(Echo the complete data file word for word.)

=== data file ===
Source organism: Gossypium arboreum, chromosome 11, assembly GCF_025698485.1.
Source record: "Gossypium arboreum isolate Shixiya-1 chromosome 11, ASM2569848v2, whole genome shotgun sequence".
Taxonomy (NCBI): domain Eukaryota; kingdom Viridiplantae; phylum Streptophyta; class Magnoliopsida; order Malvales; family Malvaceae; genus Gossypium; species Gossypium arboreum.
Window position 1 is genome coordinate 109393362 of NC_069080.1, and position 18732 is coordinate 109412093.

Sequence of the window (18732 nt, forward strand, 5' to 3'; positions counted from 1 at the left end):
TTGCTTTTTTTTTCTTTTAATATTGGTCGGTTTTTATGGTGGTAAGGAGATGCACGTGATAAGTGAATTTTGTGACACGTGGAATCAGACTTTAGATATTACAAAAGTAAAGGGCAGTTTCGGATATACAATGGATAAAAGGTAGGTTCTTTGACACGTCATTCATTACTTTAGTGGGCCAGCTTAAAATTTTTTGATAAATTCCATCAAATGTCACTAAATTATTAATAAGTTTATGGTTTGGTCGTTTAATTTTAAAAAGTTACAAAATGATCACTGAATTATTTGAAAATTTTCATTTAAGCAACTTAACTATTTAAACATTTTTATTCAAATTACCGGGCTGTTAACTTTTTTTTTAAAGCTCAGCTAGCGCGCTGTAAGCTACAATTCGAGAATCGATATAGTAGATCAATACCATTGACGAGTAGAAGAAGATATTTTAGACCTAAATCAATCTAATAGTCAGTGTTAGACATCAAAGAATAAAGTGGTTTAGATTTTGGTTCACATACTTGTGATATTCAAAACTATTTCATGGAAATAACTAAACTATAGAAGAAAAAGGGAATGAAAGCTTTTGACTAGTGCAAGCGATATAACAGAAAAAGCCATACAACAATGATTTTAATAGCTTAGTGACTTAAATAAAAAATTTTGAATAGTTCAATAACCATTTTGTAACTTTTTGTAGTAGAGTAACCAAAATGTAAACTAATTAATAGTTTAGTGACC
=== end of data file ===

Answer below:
Source organism: Gossypium arboreum, chromosome 11, assembly GCF_025698485.1.
Source record: "Gossypium arboreum isolate Shixiya-1 chromosome 11, ASM2569848v2, whole genome shotgun sequence".
Taxonomy (NCBI): domain Eukaryota; kingdom Viridiplantae; phylum Streptophyta; class Magnoliopsida; order Malvales; family Malvaceae; genus Gossypium; species Gossypium arboreum.
Window position 1 is genome coordinate 109393362 of NC_069080.1, and position 18732 is coordinate 109412093.

Sequence of the window (18732 nt, forward strand, 5' to 3'; positions counted from 1 at the left end):
TTGCTTTTTTTTTCTTTTAATATTGGTCGGTTTTTATGGTGGTAAGGAGATGCACGTGATAAGTGAATTTTGTGACACGTGGAATCAGACTTTAGATATTACAAAAGTAAAGGGCAGTTTCGGATATACAATGGATAAAAGGTAGGTTCTTTGACACGTCATTCATTACTTTAGTGGGCCAGCTTAAAATTTTTTGATAAATTCCATCAAATGTCACTAAATTATTAATAAGTTTATGGTTTGGTCGTTTAATTTTAAAAAGTTACAAAATGATCACTGAATTATTTGAAAATTTTCATTTAAGCAACTTAACTATTTAAACATTTTTATTCAAATTACCGGGCTGTTAACTTTTTTTTTAAAGCTCAGCTAGCGCGCTGTAAGCTACAATTCGAGAATCGATATAGTAGATCAATACCATTGACGAGTAGAAGAAGATATTTTAGACCTAAATCAATCTAATAGTCAGTGTTAGACATCAAAGAATAAAGTGGTTTAGATTTTGGTTCACATACTTGTGATATTCAAAACTATTTCATGGAAATAACTAAACTATAGAAGAAAAAGGGAATGAAAGCTTTTGACTAGTGCAAGCGATATAACAGAAAAAGCCATACAACAATGATTTTAATAGCTTAGTGACTTAAATAAAAAATTTTGAATAGTTCAATAACCATTTTGTAACTTTTTGTAGTAGAGTAACCAAAATGTAAACTAATTAATAGTTTAGTGACC